I also do absolutely agree with Koen that SSIS does make some things (like gated parallel processing) a whole lot easier. If you combine the features of SSIS with the ability for it to call upon stored procedures and the like, it can be a formidable tool.

@Koen...

Is there a way to easily copy packages from one instance of SSIS to another? THAT would make it even more formidable.


@Jeff Yes the the OPTion values have to be separated. There is a catch though when separating the OPTions:
1. the paymode is determined from the OPTions, if OPTions contain any one or more of these values: !124,32,82,13,34,38,!RIT,!TDK then its a Prepaid, if in these values: 3,52,DMS10i,58,4,DMS100,8,19,5,9,21,10,7,26,2,37 then its a postpaid. If none of the values are specified, then the default Postpaid.
2. From all possible values of OPTions, the only OPTions' columns needed are:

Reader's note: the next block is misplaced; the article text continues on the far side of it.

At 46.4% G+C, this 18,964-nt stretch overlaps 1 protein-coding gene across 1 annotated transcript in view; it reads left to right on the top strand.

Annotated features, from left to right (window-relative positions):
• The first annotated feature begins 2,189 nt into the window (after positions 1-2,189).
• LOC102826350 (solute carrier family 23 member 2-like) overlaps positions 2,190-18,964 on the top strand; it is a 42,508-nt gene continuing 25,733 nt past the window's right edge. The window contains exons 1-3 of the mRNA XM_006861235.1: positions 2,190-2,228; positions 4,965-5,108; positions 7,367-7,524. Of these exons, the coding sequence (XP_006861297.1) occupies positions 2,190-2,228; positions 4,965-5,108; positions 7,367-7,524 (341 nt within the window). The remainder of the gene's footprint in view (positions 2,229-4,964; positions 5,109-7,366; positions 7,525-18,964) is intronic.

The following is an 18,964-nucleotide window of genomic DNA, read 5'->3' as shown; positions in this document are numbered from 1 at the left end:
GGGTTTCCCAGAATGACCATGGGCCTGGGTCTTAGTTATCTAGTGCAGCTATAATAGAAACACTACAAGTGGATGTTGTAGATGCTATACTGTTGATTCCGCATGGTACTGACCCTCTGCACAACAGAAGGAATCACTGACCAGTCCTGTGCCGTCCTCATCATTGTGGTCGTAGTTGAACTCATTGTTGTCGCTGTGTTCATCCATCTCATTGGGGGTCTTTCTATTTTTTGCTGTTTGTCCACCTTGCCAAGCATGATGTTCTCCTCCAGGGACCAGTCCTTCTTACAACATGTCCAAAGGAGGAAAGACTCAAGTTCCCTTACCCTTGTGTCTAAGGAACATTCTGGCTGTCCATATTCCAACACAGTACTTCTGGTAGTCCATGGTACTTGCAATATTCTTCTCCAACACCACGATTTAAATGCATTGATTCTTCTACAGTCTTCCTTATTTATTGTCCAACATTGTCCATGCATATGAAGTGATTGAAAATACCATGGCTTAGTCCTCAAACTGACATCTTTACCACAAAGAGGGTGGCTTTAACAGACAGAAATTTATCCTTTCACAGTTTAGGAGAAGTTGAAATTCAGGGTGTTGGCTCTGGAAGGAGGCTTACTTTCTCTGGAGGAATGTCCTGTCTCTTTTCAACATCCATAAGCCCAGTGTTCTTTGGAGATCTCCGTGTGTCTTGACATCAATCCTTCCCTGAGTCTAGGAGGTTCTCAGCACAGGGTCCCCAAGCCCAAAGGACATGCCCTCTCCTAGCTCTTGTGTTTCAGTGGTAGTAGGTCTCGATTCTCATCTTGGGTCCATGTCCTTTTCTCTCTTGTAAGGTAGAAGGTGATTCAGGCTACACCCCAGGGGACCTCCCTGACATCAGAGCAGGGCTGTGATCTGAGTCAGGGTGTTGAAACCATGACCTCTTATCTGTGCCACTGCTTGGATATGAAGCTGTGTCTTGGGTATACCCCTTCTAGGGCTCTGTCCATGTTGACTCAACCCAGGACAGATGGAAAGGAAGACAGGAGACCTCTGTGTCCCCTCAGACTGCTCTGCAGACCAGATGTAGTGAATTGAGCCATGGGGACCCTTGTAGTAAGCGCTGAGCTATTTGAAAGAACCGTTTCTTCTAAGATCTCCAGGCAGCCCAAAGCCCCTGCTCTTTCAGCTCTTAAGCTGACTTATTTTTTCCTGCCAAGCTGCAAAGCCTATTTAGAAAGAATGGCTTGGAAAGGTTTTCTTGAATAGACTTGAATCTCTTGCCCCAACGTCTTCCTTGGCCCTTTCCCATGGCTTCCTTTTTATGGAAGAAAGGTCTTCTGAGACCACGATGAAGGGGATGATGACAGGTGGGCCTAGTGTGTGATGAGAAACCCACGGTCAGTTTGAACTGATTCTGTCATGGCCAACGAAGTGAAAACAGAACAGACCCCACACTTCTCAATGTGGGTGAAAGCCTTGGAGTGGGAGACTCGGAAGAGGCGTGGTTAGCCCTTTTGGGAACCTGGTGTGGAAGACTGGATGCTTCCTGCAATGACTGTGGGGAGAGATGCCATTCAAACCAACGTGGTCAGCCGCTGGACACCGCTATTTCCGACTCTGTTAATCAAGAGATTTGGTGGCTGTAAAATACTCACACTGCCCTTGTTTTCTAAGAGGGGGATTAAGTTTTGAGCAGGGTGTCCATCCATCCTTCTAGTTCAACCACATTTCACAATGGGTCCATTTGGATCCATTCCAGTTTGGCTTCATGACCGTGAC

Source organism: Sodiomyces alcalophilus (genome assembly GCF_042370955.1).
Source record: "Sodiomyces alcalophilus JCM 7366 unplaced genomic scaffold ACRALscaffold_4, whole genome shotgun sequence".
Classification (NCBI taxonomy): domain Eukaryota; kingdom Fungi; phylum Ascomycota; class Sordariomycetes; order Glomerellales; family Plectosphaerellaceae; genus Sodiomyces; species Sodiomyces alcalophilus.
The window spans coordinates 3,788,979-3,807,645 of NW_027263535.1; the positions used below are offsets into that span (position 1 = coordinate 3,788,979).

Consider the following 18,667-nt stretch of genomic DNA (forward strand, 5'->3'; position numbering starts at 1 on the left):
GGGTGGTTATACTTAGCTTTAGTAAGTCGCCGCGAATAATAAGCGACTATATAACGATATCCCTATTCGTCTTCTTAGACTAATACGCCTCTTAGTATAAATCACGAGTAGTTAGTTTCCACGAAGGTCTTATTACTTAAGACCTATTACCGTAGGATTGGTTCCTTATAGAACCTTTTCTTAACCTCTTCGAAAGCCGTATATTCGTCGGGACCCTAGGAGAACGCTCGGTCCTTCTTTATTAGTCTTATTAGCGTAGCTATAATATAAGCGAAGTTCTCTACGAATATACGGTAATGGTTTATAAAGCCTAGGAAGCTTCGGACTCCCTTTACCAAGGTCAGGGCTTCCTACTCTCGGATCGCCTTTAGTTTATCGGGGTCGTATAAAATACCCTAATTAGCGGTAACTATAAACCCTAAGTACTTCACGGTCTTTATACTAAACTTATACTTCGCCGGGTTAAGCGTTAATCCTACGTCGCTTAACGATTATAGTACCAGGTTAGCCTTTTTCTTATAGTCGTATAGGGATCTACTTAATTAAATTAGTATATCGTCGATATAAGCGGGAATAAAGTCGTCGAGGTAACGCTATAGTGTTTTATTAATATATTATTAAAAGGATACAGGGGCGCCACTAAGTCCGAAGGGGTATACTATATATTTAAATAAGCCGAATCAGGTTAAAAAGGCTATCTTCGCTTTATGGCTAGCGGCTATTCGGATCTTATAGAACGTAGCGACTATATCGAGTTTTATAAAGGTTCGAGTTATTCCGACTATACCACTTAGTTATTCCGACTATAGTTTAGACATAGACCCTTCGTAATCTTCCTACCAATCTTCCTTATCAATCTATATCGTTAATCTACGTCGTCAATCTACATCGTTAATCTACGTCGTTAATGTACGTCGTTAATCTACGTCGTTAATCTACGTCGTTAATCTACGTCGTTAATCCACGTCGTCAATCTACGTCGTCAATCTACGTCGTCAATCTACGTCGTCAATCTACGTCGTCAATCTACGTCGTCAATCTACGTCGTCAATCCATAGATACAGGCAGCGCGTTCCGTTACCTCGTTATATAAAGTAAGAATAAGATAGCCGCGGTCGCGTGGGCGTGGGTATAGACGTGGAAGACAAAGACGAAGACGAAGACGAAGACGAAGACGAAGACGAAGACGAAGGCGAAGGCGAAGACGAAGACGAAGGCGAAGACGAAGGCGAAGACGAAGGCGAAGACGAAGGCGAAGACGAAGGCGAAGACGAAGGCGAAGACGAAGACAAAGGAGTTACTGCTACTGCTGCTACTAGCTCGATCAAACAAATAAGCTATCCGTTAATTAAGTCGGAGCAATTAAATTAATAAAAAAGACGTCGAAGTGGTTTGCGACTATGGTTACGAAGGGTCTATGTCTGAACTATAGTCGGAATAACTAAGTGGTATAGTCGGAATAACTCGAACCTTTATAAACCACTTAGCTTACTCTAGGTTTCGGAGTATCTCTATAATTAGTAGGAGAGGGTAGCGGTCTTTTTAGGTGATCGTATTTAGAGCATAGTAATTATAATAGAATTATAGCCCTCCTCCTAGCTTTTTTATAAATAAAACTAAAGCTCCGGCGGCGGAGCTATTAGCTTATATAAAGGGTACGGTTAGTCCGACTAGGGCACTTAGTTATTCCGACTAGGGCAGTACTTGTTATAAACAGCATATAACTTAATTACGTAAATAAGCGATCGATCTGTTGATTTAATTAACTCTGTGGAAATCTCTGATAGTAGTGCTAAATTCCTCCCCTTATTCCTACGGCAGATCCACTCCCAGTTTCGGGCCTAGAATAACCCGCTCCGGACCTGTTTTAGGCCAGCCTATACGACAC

!BAR !ECO !IDD !LOC !NPA !OPR !STD !VAS 1FR 1MR ACT ALTO AWS CDF CFAN CFB CFBU CFD CFDU CFW CLT CND CNDB COB CWT DGT DNH DOR DTM ENQC FNT FPSV FREQ FRST MCT MTR NACT OCB OPT RTP SUS SUSO SUST VM

Thank you.


Sorry about the long quote above. I wanted to keep this all together. And, sorry about the delay. I was on vacation last week and forgot all about it.

Getting back on track, the following will do what you've asked for in the last post above. It uses the same BCP Format File, the same file, and almost all of the code is the same except for how we split up the "BulkData" column.